I Think About This a Lot is a series dedicated to private memes: images, videos, and other random trivia we are doomed to play forever on loop in our minds.
I’ve lost a whole bunch of husbands to the temperamental MetroCard reader at my subway stop. “SWIPE CARD AGAIN,” it always flashes at me, holding me hostage behind an unyielding turnstile while one floor below, a train PA system is sounding its door-closing warning and a train is leaving without me, vanishing into a tunnel with the love of my life — whom I will now never meet — aboard it.
In 1998, writer-director Peter Howitt incepted a whole generation with this recurring-nightmare-fantasy scenario, by way of the romantic comedy Sliding Doors. An examination of how tiny, seemingly inconsequential moments can alter the trajectories of our lives, Sliding Doors is a perfectly light, frothy rom-com that improbably shoves you down into a bottomless funk of self-doubt right after the credits. I first saw Sliding Doors under the same circumstances that I saw just about every rom-com of the ’90s that I wasn’t quite old enough for: at a sleepover. Even then, it messed my brain up a little. Today, I believe myself to be one of this film’s most dedicated evangelists.
The central prop of Sliding Doors is, predictably, a pair of sliding doors: Gwyneth Paltrow’s character, Helen, a plucky London PR rep, gets fired from her job early one morning, and when she attempts to go back to her flat, she finds herself racing toward an underground train car whose doors are about to close in her face. First, we see her just barely miss the train; swerving out of the way of a wayward child adds a crucial second to her travel time. Then, a rewind and a replay: This time, the wayward child’s mother sweeps her out of Helen’s way, and Helen manages to wedge her elbow between the swiftly closing doors.
From there, we see Helen’s life unfold in two versions: One in which she boards the train and makes it home in time to catch her boyfriend cheating on her and subsequently throw him out, and another in which the train leaves without Helen, her boyfriend’s dour American mistress escapes before Helen arrives, and the relationship and the affair both continue. In the first scenario, she turns her rock-bottom day into an opportunity for a life reinvention, complete with a new business of her own, a stirring fairy-tale love-story arc, and the iconic ’90s-era-Gwyneth blonde pixie coif. In the missed-train scenario, she descends further into her dire situation, taking on multiple low-paying jobs to support her lazy, lying boyfriend as he purports to be “working on his novel” (and she remains, sadly, brunette).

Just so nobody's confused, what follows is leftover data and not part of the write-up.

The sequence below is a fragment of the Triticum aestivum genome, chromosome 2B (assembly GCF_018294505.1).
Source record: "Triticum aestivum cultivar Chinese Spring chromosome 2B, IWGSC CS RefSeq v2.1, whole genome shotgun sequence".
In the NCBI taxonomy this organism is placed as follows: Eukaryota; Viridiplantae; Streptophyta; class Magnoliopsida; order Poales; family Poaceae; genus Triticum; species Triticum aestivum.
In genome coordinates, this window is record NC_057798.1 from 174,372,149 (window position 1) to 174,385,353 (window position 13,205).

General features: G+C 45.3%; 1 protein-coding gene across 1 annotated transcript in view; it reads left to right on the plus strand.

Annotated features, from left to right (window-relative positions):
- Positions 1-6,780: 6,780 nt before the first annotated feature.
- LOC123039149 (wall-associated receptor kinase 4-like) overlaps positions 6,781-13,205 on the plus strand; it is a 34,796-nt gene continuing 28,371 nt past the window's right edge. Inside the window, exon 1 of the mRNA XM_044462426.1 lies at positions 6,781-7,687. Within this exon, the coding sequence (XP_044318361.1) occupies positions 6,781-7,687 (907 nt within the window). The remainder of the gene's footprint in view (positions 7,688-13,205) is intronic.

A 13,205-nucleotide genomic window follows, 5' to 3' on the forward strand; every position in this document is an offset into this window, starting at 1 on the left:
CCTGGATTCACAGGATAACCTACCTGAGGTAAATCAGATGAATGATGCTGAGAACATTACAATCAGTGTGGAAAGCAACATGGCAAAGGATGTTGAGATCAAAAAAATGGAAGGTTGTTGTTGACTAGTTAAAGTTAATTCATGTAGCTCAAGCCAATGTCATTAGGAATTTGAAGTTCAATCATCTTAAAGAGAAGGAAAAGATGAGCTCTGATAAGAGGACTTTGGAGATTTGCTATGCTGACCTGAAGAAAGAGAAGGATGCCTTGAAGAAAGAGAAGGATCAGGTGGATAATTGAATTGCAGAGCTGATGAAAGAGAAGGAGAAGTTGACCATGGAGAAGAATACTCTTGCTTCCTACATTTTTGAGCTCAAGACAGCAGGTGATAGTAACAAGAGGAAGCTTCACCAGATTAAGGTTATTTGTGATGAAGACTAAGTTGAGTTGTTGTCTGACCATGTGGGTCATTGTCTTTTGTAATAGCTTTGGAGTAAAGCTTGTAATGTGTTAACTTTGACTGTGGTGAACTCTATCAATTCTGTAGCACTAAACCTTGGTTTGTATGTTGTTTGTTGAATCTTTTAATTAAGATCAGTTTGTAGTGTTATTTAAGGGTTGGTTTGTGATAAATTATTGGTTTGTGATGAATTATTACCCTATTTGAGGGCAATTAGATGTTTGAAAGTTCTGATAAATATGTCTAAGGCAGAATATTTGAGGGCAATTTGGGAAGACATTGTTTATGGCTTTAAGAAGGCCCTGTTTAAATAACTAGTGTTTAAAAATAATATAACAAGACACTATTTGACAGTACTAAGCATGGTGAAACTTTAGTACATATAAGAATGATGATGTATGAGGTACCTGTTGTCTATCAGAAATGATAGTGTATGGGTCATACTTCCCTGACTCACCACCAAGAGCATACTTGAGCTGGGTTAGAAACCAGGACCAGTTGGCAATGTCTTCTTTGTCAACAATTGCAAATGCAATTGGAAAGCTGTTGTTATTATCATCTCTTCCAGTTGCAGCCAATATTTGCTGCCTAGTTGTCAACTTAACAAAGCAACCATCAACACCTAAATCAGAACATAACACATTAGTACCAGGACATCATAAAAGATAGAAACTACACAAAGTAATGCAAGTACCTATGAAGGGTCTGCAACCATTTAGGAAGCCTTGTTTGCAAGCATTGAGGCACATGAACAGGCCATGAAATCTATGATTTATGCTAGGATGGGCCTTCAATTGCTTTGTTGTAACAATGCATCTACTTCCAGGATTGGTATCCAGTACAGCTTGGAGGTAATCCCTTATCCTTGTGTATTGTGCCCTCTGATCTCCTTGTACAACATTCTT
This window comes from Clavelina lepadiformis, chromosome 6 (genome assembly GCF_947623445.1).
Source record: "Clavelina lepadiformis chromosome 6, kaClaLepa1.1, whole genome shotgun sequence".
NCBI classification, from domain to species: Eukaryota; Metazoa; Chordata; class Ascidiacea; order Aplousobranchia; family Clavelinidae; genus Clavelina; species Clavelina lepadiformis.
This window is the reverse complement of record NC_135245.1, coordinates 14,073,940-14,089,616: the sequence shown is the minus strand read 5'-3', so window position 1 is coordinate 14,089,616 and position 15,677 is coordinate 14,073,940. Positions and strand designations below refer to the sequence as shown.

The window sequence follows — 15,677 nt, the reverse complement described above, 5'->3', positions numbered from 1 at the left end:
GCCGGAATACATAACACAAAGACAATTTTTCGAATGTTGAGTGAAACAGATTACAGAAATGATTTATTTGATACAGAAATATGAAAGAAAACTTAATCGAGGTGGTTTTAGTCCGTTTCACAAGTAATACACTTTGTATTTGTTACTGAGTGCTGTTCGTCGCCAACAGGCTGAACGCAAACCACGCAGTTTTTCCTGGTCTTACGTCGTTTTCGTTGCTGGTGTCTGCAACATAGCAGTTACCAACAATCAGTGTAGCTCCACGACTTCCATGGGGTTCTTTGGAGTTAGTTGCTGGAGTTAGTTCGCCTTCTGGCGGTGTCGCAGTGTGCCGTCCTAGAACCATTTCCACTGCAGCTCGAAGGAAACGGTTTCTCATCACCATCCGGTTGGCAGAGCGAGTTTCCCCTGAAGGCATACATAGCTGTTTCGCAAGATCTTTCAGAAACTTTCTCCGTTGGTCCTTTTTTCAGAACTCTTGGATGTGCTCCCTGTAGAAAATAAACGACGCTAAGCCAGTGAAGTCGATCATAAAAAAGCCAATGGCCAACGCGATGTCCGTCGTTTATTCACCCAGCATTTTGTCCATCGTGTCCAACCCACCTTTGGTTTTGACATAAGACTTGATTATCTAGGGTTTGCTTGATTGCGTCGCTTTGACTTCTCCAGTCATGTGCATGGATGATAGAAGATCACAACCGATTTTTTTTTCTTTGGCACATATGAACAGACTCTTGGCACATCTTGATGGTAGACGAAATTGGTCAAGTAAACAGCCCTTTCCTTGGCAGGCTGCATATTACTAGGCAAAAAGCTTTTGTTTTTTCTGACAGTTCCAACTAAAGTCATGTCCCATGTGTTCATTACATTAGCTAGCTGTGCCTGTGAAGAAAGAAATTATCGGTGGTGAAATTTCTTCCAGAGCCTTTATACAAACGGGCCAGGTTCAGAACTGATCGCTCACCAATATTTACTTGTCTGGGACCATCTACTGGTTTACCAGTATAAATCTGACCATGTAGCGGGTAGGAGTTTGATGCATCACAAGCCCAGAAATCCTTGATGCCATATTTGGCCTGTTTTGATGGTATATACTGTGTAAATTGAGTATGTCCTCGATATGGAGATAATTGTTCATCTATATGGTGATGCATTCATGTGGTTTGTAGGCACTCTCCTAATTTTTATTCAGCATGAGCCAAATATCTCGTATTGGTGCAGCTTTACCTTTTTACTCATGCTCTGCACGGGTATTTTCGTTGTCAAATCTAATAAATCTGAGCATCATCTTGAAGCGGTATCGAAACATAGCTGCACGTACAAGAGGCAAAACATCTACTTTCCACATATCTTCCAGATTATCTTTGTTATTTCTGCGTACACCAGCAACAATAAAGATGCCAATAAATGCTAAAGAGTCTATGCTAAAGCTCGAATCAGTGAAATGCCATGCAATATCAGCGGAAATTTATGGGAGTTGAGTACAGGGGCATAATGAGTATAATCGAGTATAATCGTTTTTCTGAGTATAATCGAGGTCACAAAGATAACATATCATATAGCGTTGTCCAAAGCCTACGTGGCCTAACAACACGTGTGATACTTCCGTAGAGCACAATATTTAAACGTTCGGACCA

It’s a catchy sci-fi twist on the romantic comedy, and apparently a lot of people think about this a lot — including the writers of Jane the Virgin, who sprinkled alternate-timeline scenes into a second-season episode and called them the “Sliding Doors version” of Jane’s life, and the creators of Broad City, who kicked off season four by explaining the origin story of Abbi and Ilana’s friendship à la Sliding Doors.
Today, I think about Sliding Doors every time I barely miss or barely make a subway train (read: constantly), so a few Januaries ago, I made a promise: Every month, I would convince one person who hadn’t seen it before to watch the movie. I wanted company in the vague uneasy misery this dated romantic comedy had caused me, dammit. I went 1 for 12, but my lone convert did say to me, “Well, it’s great, because it invites you to question every decision you’ve ever made.”
“Yeah! A rom-com with a built-in anxiety spiral for afterward,” I replied. But then I had a revelation.
For a long time, I thought about Sliding Doors in the same anxious way my friend did: What if I’m not in exactly the right spot at exactly the right moment, and I miss the chance encounter that’ll give me the relationship I want, the career I want, the friendships I want? And, more sinister, What kind of bullshittery is going on behind my back that I’ve just barely missed catching in the act? Make one false move, Sliding Doors seemed to be saying, and you’ll throw off a bunch of potentially very good outcomes.
But as I’ve gotten older and watched the movie a few more times, I’ve picked up on a different message. At the end of Sliding Doors, the “bad” version of Helen’s life elides right into the “good” version; even in the “bad” version, the philandering asshole boyfriend eventually gets found out and dumped, the true love eventually gets met-cute, and the MVP friend comes through. According to the Sliding Doors philosophy, in other words, even when our lives take fluky, chaotic detours, ultimately good-hearted people find each other, and the bad boyfriends and home-wreckers of the world get their comeuppance. There’s no freak turn of events that allows the cheating boyfriend to just keep cheating, or the well-meaning, morally upright soulmates to just keep floating around in the universe unacquainted.
So in its own chatty English rom-com way, I guess, Sliding Doors is a feature-length, breathy-strummy-’90s-singer-songwriter-soundtracked meditation on the notion of karma. What goes around comes around, you reap what you sow, you get what you pay for — no matter how many subway cars rudely slam shut in your face in the meantime.